Even when Xiu Xiu plays a near identical rendition of the original score, they inject their trademark manic pop sensibilities into the mix. “Audrey’s Dance” and “Packard’s Vibration” have morphed into a much more schizophrenic take on the original’s cool, neo-noir vibes. “Falling”, the vocalized version of the show’s theme song, and “Sycamore Tree” have now been expectantly elevated by Jamie Stewart’s quivering, almost desperately hopeless delivery. Twin Peaks was often cited for its functionality as a mystery, but at its core it was a character drama, one whose focus never strayed from the humanization of its players. And if ever there were a band to capture the experimentations of Lynch and the resounding frailty of his characters, it would be Xiu Xiu. When you watch Twin Peaks, the respective themes of Laura Palmer and Harold Smith stick with you in a form of dangerous memorability, one that cannot be shaken. Told through the perspective of the illustrious trio, it leeches on in the most nightmarishly vivid way, a way you don’t want shaken.

Plays the Music of Twin Peaks could have been nothing more than another in a long line of passable, semi-gimmicky Record Store Day releases whose tangibility as a collector’s item far exceeded its actual worth. But both Xiu Xiu and David Lynch have proven time and time again that when they attach their respective names to a project, its merit is, above all, the central focus and driving force behind its production. What could have been a standard string of covers of Angelo Badalementi’s decade-spanning compositions is instead a reimagining of the themes that fans of the show know so well, told through a lens of hyper-emotionality and subtle, but nonetheless cataclysmic, distortion.

Score: 80



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Comments:Add a Comment 
EatingItchyButthole
May 1st 2016


98 Comments

Album Rating: 4.0

fallin is such a great song, better than the original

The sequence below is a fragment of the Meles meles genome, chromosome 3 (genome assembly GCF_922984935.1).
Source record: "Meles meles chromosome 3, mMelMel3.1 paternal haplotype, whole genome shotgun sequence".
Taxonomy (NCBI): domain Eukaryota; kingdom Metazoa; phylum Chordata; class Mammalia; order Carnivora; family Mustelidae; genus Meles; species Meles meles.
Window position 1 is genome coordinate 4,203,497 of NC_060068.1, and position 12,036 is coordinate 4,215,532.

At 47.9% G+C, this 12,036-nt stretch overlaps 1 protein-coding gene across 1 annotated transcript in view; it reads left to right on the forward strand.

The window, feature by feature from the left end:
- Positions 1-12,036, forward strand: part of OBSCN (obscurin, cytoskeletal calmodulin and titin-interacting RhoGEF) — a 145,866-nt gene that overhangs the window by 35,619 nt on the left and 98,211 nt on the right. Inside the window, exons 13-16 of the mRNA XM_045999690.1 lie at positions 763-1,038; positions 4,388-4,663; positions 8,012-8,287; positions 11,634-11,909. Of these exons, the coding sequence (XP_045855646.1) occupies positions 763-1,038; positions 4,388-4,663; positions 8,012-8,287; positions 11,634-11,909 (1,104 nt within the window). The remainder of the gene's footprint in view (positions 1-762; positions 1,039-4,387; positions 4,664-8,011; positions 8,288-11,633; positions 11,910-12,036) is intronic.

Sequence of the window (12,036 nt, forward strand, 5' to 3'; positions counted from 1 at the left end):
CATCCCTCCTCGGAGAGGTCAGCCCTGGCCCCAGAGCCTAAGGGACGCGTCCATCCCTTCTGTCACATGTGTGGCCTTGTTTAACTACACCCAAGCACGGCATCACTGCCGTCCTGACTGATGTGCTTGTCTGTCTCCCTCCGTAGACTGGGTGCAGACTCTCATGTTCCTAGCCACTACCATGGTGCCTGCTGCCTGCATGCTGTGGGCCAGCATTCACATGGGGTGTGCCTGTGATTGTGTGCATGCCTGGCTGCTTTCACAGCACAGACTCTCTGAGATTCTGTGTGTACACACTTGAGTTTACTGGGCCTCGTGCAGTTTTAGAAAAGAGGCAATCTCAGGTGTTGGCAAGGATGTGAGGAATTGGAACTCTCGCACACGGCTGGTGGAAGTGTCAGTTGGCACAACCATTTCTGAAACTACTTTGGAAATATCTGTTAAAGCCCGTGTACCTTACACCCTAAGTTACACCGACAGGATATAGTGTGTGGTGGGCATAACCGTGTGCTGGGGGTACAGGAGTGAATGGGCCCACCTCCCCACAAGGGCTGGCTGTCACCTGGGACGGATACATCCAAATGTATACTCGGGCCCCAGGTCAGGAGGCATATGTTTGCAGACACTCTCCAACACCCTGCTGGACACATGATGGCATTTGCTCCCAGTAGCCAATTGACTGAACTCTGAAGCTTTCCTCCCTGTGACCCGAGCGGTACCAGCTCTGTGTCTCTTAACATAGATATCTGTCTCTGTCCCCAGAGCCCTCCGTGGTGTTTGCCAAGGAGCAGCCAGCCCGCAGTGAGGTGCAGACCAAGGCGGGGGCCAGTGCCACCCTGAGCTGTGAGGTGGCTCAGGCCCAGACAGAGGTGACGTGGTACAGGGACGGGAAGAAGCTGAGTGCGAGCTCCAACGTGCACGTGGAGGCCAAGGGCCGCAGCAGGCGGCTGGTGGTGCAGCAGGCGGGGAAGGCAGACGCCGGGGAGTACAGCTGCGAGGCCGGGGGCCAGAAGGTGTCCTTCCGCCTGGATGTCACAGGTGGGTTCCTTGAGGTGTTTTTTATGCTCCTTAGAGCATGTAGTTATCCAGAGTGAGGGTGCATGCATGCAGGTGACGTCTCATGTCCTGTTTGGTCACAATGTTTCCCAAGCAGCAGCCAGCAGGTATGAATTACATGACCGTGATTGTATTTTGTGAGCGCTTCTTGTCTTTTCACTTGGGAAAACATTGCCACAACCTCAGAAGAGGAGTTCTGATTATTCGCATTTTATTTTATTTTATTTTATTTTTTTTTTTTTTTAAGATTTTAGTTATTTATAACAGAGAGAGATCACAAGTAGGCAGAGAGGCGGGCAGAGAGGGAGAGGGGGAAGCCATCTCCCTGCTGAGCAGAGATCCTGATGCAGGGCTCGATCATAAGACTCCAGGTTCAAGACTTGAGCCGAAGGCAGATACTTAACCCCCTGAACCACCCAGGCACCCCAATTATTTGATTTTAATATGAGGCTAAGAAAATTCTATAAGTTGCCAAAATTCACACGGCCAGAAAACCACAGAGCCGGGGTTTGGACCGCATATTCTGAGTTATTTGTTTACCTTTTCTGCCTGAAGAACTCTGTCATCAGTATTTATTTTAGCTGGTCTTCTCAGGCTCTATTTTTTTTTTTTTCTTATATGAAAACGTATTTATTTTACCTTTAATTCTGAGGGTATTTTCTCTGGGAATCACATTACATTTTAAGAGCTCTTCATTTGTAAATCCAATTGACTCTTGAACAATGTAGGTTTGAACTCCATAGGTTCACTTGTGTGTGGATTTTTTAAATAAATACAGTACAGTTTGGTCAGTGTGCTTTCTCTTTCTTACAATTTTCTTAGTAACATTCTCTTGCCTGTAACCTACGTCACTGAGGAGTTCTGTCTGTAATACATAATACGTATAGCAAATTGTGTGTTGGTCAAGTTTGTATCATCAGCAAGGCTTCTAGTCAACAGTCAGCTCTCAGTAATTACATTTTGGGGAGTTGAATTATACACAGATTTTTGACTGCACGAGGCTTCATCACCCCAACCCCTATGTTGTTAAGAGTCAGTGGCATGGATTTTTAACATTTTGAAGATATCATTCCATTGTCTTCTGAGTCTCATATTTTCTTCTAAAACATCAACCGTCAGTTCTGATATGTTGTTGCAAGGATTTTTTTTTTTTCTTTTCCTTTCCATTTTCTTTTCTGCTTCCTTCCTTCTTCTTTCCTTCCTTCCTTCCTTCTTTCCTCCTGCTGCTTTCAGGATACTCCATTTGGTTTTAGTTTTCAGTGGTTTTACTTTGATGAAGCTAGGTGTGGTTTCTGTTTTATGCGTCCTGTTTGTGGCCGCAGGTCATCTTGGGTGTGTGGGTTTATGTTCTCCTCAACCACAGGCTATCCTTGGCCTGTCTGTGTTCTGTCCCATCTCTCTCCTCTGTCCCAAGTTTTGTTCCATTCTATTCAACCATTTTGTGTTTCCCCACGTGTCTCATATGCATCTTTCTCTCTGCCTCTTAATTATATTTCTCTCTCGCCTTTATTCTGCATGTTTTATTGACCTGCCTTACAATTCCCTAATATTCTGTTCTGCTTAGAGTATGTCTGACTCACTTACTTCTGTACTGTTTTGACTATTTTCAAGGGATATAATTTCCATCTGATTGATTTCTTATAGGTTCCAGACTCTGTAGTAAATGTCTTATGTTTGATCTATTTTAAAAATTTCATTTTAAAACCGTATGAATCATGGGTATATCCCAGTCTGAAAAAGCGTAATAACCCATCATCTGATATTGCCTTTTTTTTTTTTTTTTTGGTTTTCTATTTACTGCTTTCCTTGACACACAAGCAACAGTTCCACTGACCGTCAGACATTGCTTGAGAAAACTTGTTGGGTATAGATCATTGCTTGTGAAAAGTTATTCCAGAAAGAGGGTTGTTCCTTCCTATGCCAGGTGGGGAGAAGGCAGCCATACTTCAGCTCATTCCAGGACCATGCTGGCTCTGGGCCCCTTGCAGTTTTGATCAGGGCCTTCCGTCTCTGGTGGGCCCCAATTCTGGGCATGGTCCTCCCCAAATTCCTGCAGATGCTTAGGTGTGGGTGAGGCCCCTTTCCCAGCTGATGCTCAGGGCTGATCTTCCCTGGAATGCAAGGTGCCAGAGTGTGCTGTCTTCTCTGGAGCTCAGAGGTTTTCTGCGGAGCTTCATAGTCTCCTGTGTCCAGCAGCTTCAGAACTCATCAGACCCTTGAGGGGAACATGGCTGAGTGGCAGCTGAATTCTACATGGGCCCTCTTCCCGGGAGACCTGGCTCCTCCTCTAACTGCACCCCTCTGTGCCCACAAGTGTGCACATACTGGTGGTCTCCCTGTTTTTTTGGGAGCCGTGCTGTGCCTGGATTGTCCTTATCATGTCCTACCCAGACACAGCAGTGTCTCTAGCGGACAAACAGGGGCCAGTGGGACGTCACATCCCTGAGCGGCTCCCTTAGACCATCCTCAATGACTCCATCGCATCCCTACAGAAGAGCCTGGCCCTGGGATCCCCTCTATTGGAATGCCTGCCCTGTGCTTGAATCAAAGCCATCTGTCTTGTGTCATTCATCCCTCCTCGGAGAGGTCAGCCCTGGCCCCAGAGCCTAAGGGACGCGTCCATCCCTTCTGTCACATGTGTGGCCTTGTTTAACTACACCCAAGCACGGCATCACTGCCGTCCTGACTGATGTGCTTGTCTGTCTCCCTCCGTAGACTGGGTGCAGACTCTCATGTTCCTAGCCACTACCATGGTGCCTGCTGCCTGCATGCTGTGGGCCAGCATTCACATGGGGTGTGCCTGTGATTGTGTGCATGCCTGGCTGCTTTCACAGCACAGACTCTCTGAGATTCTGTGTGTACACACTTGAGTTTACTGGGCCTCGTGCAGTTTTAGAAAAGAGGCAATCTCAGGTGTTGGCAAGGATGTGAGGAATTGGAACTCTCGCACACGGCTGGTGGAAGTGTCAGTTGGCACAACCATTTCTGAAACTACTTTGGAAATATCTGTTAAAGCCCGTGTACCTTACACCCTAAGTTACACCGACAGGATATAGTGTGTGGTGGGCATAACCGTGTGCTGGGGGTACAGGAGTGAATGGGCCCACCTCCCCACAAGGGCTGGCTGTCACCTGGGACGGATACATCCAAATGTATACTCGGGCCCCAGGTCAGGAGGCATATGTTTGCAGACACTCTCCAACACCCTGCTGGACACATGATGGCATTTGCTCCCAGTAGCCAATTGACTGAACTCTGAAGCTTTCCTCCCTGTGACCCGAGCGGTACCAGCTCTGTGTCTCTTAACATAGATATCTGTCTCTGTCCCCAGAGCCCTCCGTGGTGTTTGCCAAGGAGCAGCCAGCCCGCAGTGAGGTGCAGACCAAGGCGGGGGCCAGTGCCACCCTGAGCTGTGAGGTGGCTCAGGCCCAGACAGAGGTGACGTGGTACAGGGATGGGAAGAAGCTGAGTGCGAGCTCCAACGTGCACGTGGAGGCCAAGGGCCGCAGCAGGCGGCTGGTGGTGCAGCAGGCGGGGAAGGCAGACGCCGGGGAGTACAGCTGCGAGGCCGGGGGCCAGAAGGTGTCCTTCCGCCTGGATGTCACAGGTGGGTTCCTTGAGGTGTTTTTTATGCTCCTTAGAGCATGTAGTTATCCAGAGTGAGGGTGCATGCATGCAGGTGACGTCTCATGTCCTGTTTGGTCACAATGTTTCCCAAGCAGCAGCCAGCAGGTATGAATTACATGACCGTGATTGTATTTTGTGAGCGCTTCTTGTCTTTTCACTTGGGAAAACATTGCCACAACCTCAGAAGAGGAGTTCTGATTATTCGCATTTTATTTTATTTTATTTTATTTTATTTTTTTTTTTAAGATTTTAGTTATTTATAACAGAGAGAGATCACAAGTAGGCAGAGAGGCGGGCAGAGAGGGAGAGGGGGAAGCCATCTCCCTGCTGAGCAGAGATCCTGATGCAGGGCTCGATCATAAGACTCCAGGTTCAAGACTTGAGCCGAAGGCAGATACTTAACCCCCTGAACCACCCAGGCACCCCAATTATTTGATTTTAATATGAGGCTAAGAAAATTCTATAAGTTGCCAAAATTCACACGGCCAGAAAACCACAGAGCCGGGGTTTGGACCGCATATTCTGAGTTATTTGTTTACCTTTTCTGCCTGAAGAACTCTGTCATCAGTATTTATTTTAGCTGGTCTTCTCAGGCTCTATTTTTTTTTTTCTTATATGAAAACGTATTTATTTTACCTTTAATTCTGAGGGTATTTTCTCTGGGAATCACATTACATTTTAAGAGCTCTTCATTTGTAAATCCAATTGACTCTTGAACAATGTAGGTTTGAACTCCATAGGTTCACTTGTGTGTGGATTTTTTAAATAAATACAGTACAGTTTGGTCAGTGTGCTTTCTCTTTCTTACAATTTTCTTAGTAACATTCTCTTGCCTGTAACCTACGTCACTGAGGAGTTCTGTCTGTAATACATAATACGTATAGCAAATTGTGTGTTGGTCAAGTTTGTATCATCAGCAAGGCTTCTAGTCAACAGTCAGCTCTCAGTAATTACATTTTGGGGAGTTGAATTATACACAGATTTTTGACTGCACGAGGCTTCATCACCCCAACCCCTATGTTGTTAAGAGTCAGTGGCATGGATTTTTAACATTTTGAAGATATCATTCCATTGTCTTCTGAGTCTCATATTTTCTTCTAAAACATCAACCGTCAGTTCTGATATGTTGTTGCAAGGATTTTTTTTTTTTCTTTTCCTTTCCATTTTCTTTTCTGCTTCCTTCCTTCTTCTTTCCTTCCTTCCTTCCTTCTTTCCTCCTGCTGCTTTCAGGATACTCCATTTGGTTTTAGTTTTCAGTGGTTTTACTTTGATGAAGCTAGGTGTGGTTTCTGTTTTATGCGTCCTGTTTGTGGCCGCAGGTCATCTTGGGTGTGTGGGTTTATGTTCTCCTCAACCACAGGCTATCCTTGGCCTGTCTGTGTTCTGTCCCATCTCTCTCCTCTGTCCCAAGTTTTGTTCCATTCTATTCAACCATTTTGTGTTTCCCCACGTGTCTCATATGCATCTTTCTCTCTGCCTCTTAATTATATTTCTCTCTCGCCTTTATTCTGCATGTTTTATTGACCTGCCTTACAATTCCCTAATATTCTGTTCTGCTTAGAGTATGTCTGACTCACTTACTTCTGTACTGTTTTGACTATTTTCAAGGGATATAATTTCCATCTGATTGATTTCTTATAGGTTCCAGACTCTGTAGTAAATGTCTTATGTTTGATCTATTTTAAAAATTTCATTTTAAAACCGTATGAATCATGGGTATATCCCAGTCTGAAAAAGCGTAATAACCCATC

JigglyPDiddy
May 1st 2016


3225 Comments

Album Rating: 5.0 | Sound Off

AOTY for me, atm.

Digging: Fever Ray - Plunge

rabidfish
May 1st 2016


2700 Comments

Album Rating: 2.0

Nothing in this is better than the original, wtf are you saying?



I hate the way this dude sings also

Sinternet
May 1st 2016


14853 Comments

Album Rating: 4.0

this is pretty good tbf but yeah not as good as original

Frippertronics
Contributing Reviewer
May 1st 2016


15226 Comments

Album Rating: 4.0

side three is jazzy af and i love it

JigglyPDiddy
May 1st 2016


3225 Comments

Album Rating: 5.0 | Sound Off

Love the original and love this just as much, tbqh.

RobbaqPL
May 2nd 2016


182 Comments


"Oftentimes, songs will start the same way they did over fifteen years ago"

Fifteen or twenty-five?
Pretty good review overall. I saw them perform it live at a festival last summer, it was ok.

jtswope
May 4th 2016


5657 Comments

Album Rating: 3.5

Impressed by how good this turned out.



One of the most important shows ever.

Tyler.
May 5th 2016


13779 Comments


never seen twin peaks or anything is this still worth checking

hal1ax
May 5th 2016


9209 Comments

Album Rating: 3.0

^ya its worth it.

or you could just bypass it altogether for Angelo Badalamenti's rendition

RadicalEd
May 30th 2016


8582 Comments

Album Rating: 3.5

This is some weird music.

owen
May 30th 2016


4939 Comments

Album Rating: 3.5

I love TP and Xiu Xiu but don't love this, sadly

Digging: Brandon Seabrook - Needle Driver

jtswope
June 5th 2016


5657 Comments

Album Rating: 3.5

This version of Into the Night is stunning.

adr
July 9th 2016


11797 Comments

Album Rating: 4.0

this is great

Storm In A Teacup
October 1st 2016


22238 Comments

Album Rating: 4.5

Comment to remember listening later

TheMrAlexK
October 1st 2016


8773 Comments

Album Rating: 4.0

I should try this show

owen
October 2nd 2016


4939 Comments

Album Rating: 3.5

you're just in time for s3

YakNips
October 5th 2016


18944 Comments

Album Rating: 3.5

s3 could ruin it tho



this version of audrey's dance is sick

owen
October 6th 2016


4939 Comments

Album Rating: 3.5

you're right, mark frost has written the fantastic 4 movies after doing s2, so I don't really trust him

Polyethylene
October 11th 2016


4677 Comments

Album Rating: 4.0

"s3 could ruin it tho"



can't be any worse than the third quarter of s2